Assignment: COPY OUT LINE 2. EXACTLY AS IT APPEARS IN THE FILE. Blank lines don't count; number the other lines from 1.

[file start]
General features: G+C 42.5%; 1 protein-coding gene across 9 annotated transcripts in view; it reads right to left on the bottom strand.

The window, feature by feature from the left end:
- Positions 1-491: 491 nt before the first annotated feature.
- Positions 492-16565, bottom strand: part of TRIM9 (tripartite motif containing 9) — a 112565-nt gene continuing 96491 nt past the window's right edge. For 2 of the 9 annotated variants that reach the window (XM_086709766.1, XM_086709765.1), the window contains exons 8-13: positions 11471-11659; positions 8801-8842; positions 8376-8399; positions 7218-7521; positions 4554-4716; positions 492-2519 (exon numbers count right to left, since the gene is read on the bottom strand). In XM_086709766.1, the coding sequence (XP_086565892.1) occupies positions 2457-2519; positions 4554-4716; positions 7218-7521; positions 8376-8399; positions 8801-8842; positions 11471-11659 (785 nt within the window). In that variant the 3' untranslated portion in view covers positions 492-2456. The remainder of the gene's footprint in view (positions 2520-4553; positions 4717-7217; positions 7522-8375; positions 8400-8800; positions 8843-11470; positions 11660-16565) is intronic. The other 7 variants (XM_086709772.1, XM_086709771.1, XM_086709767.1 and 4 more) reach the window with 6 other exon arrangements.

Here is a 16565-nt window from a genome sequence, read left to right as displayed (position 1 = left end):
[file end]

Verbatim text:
The window, feature by feature from the left end: